th. The outcome of the voting will determine if the schemes must close down or not and how soon unitholders will get their money back. ET takes a look at the options for unitholders of the six schemes:
Which are the debt schemes in question?
There are six debt schemes for which e-voting will be held. These are Franklin India Low Duration Fund, Franklin India Dynamic Accrual Fund, Franklin India Credit Risk Fund, Franklin India Short Term Income Plan, Franklin India Ultra Short Bond Fund, Franklin India Income Opportunities Fund.
How will the consent e-voting process work?
Consent will be sought for each of the six schemes separately. Unit holders will have to vote separately for each of the schemes. Due to prevailing conditions and limitations on travel and gatherings on account of the COVID-19 pandemic, approval from the unitholders is being sought through electronic means.
Who can participate in the e-voting?
If you are a unitholder in any of the six schemes mentioned above, you can vote. Each unit holder will get one vote for the scheme in which they hold units.
When will the voting begin?
The e-voting for unitholders’ voting will begin at 9 AM on December 26 (Saturday) and go on till 6 PM on December 28 (Monday). This will be followed by a video conference on December 29 where unit holders of six schemes can participate and will get a chance to question trustees on their decision to wind-up the schemes. Unitholders can also vote during this meeting, but there is a cap of 2000 attendees for the video conference.
What are the choices for investors in the voting?
If you vote with a “Yes”, it will mean opting for an orderly winding up of the schemes and there will be a potential to realize fair value from the assets. This will also allow the Trustee to proceed with the next step which is to seek further approval from unit holders for appointment of a person to carry out the winding up. Once this happens, the proceeds realized by the Scheme will be distributed to the Unit holders in proportion to the units held by them, at regular intervals. Financial advisors to most unitholders in the six debt schemes are recommending this option.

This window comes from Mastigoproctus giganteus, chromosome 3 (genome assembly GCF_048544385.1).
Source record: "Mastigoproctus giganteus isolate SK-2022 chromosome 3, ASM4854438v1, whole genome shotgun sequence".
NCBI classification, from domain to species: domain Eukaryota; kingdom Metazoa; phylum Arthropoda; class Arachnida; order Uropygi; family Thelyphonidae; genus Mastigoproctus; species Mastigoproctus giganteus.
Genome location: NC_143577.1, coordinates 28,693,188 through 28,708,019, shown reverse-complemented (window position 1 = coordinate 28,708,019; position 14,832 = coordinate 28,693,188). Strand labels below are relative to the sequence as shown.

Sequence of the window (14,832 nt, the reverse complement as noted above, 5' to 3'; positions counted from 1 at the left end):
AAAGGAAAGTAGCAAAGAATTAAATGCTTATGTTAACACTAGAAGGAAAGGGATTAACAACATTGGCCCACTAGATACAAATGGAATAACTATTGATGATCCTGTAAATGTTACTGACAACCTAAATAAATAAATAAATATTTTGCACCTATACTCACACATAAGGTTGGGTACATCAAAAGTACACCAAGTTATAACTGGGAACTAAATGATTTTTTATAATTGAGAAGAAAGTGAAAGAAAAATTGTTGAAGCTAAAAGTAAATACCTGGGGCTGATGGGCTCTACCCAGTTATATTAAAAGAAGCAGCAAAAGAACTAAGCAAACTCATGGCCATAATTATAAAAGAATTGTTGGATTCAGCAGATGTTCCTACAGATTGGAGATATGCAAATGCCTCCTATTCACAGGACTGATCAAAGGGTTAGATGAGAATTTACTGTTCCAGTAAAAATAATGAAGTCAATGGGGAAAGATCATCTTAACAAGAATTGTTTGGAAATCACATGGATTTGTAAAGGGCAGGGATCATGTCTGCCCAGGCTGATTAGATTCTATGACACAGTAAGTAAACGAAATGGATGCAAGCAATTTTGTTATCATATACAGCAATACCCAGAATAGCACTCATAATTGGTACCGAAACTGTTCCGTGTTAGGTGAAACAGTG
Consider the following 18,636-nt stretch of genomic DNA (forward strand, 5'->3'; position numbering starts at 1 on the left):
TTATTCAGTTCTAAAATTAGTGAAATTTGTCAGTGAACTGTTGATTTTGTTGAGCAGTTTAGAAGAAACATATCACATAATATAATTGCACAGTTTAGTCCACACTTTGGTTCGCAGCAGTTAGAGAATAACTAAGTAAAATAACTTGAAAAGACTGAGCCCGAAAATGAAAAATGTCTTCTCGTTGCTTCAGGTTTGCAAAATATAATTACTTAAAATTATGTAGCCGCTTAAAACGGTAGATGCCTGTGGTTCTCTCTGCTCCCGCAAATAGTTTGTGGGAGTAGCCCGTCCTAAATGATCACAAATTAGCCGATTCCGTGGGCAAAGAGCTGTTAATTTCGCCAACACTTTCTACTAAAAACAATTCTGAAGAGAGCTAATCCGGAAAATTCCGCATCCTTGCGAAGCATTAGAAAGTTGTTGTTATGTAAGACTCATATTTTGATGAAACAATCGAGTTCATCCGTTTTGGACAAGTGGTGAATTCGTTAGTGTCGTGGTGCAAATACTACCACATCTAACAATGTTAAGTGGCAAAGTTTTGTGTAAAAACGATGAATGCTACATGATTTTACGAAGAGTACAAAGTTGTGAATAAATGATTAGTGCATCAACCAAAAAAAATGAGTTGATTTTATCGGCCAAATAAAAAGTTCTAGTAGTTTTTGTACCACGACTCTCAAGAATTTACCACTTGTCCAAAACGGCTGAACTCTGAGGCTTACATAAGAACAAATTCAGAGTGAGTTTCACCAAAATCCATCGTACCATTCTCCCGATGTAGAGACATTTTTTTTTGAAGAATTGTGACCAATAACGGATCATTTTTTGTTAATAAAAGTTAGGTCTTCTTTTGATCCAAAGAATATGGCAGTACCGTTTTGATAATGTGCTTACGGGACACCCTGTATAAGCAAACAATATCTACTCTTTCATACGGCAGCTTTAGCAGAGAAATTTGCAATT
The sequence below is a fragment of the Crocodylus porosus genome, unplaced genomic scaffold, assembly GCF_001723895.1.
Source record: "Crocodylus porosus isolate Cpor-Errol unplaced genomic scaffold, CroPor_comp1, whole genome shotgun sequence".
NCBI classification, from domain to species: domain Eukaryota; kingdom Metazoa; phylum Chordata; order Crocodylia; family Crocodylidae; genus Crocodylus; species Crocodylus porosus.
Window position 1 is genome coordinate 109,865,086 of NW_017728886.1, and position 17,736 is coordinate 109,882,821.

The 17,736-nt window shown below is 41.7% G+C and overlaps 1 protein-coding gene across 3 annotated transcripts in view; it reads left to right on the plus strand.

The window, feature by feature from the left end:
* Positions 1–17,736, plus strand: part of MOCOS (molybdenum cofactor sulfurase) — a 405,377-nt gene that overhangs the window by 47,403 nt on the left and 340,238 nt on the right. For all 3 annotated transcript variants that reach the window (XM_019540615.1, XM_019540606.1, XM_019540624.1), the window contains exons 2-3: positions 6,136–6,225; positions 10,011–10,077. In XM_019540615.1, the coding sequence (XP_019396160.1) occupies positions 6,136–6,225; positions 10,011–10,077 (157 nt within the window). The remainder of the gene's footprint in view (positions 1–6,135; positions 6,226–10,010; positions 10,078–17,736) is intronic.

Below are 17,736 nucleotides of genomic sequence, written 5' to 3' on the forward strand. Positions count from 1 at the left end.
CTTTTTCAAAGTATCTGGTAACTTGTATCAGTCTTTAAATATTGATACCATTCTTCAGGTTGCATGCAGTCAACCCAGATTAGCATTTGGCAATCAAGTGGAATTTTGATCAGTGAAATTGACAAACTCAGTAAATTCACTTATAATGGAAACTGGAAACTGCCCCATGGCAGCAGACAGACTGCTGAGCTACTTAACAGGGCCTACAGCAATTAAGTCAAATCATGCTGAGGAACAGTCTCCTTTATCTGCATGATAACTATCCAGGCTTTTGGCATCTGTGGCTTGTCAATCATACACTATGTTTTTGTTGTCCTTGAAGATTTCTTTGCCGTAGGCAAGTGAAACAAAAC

If you vote with a “No”, it will mean opting for the schemes to be reopened for purchases and redemptions. Financial planners fear that there could be a rush of redemption requests from many investors requiring the schemes to undertake an emergency liquidation of portfolio securities. Such a distress sale of securities held in the portfolios could result in a rapid and steep decline in the NAV leading to substantial losses for unit holders.
What happens after the voting is over?
The court has directed SEBI to appoint an observer to oversee the voting exercise. The results of this vote along with the report of the observer shall be submitted in a sealed cover to the Supreme Court. Any redemption in the six fixed income schemes will continue to be stayed till the next date of hearing in the third week of January 2021.
How will the outcome of the voting be determined?
As per the order of the court, the outcome of the voting exercise would be decided by a “simple majority”. Simple majority here means more than half of the votes cast.
When will the second unit holder meeting be held?
The unit holder meeting on 29 December 2020 will focus on the ‘consent’ vote to wind up the schemes consented to .The next unit holder meeting will be for investors to choose the authorized person and they can choose between the Trustees or Deloitte who will take steps to monetize scheme assets, repay scheme liabilities and return money to Unit holders. The second meet will be held only for those schemes which receive a positive consent for winding up.
How soon can Franklin Templeton’s unitholders expect their money back?
It is only after the results of the second vote, unit holders of cash-positive schemes will start getting their money back. So, even after a ‘yes’ vote, investors will have to wait for the second vote to start before getting their money back. This money will come in instalments to them.